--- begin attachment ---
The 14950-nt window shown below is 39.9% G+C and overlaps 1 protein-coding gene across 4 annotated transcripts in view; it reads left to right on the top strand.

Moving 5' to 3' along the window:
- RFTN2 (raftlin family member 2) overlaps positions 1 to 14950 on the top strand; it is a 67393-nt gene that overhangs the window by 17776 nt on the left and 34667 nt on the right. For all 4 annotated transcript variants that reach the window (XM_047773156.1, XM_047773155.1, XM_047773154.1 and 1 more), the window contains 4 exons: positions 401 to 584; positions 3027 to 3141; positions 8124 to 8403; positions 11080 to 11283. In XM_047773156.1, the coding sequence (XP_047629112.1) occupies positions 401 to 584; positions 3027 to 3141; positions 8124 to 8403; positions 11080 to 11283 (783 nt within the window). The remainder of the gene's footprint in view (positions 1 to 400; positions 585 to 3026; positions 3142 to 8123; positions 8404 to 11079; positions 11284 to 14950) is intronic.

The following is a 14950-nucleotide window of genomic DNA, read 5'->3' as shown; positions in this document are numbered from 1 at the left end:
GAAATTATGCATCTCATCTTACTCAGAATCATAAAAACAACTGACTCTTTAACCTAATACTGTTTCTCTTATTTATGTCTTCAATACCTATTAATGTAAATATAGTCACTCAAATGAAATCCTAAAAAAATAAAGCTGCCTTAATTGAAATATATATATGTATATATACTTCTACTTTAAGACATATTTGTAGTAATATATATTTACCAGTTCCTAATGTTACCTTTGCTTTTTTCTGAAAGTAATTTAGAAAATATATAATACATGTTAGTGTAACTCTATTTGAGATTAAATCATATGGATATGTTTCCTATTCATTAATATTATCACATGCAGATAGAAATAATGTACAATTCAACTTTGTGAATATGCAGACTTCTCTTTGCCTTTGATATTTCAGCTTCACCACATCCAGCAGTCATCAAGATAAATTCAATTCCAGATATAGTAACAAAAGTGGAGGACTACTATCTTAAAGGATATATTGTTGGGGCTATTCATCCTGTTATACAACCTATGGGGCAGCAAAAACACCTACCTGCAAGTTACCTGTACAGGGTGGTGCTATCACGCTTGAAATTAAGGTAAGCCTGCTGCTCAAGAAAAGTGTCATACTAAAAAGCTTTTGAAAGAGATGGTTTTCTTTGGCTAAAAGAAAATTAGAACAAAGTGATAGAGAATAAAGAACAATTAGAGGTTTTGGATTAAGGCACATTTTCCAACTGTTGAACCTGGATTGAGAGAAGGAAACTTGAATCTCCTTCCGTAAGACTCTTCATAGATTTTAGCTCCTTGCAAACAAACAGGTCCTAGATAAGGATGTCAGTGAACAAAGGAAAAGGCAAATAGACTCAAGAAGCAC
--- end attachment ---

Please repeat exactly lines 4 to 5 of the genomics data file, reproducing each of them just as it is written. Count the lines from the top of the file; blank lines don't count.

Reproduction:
The following is a 14950-nucleotide window of genomic DNA, read 5'->3' as shown; positions in this document are numbered from 1 at the left end:
GAAATTATGCATCTCATCTTACTCAGAATCATAAAAACAACTGACTCTTTAACCTAATACTGTTTCTCTTATTTATGTCTTCAATACCTATTAATGTAAATATAGTCACTCAAATGAAATCCTAAAAAAATAAAGCTGCCTTAATTGAAATATATATATGTATATATACTTCTACTTTAAGACATATTTGTAGTAATATATATTTACCAGTTCCTAATGTTACCTTTGCTTTTTTCTGAAAGTAATTTAGAAAATATATAATACATGTTAGTGTAACTCTATTTGAGATTAAATCATATGGATATGTTTCCTATTCATTAATATTATCACATGCAGATAGAAATAATGTACAATTCAACTTTGTGAATATGCAGACTTCTCTTTGCCTTTGATATTTCAGCTTCACCACATCCAGCAGTCATCAAGATAAATTCAATTCCAGATATAGTAACAAAAGTGGAGGACTACTATCTTAAAGGATATATTGTTGGGGCTATTCATCCTGTTATACAACCTATGGGGCAGCAAAAACACCTACCTGCAAGTTACCTGTACAGGGTGGTGCTATCACGCTTGAAATTAAGGTAAGCCTGCTGCTCAAGAAAAGTGTCATACTAAAAAGCTTTTGAAAGAGATGGTTTTCTTTGGCTAAAAGAAAATTAGAACAAAGTGATAGAGAATAAAGAACAATTAGAGGTTTTGGATTAAGGCACATTTTCCAACTGTTGAACCTGGATTGAGAGAAGGAAACTTGAATCTCCTTCCGTAAGACTCTTCATAGATTTTAGCTCCTTGCAAACAAACAGGTCCTAGATAAGGATGTCAGTGAACAAAGGAAAAGGCAAATAGACTCAAGAAGCAC